A group of View Royal residents banded together to plant more than 4000 native plants at Stoneridge Wetlands in View Royal. The plants will help fight off parrot’s feather, an invasive species. (Facebook/Stoneridge Wetlands)

A group of View Royal residents banded together to plant more than 4000 native plants at Stoneridge Wetlands in View Royal. The plants will help fight off parrot’s feather, an invasive species. (Facebook/Stoneridge Wetlands)

Volunteers help remove invasive species in View Royal wetlands area

Residents planted more than 4,000 native plants, to add basking logs for local fauna

The journey to eradicating an invasive species is a tough one, but Mark Cacovic is optimistic.

The View Royal man and 30 volunteers, in partnership with View Royal, spent more than 20 hours in the mud to remove ‘parrot’s feather’ from Stoneridge Wetlands, an area opposite of Victoria General Hospital along Watkiss Way.

Also known as myriophyllum aquaticum, parrot’s feather, is an aggressive species with a reputation of replacing native vegetation. Named by its feather-like leaves, parrot’s feather grows below and above the water level and develops strong underground roots. Dense growth creates pools of stagnant water, which can lead to the increase of mosquito breeding grounds. The parrot’s feather was believed to be introduced into the View Royal area about five years ago.

“Wetlands are really critical to our ecosystem even though they’re often seen as a detriment that should just be filled in with housing or farmland,” said Cacovic, spokesperson for the View Royal Parks habitat restoration volunteers.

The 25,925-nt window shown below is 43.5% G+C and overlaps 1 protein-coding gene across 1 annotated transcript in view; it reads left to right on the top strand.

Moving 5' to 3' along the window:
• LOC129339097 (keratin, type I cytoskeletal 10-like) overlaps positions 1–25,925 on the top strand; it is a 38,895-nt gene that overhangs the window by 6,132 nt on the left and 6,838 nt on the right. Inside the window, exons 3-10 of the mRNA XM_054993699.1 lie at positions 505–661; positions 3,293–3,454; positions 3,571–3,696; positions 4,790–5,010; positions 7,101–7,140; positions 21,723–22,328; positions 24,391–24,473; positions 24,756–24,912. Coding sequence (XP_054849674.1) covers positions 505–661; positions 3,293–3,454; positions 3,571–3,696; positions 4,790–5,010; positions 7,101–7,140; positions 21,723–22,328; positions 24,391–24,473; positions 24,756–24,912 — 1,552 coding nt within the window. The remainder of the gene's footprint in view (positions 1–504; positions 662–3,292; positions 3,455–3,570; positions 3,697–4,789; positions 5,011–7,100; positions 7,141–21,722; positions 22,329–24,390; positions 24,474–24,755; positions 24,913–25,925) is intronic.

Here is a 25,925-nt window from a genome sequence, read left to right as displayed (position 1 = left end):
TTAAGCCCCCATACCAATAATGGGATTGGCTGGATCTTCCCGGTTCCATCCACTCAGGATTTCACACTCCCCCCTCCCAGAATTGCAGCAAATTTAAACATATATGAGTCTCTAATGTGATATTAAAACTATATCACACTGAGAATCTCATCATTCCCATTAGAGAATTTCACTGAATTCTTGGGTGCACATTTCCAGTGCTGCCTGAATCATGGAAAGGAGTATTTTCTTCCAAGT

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“A lot of local birds need to swim and hunt for food in these waters, but some invasive species grow out of control and congest the area.”

On top of the removal efforts, the group planted more than 4,000 native plants to help reclaim the area.

Cacovic said the toughest part was drudging through shin-deep mud, under rainy conditions and smoky skies.

With the help of an excavator, the group cleared the majority of two ponds. Cacovic is excited for the life cycle of the wetlands to begin again.

Volunteers plan to add basking logs for turtles, birds and snakes to sit in the sunshine in the coming weeks.

“There was a point when no more aquatic birds were coming,” Cacovic said. “We’re so glad to be able to go out on a boat, even a rubber dingy and continue the clean up for years to come. It’s such a fabulous spot.”


 

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aaron.guillen@goldstreamgazette.com

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A group of View Royal residents banded together to plant more than 4000 native plants at Stoneridge Wetlands in View Royal. The plants will help fight off parrot’s feather, an invasive species. (Facebook/Stoneridge Wetlands)

A group of View Royal residents banded together to plant more than 4000 native plants at Stoneridge Wetlands in View Royal. The plants will help fight off parrot’s feather, an invasive species. (Facebook/Stoneridge Wetlands)

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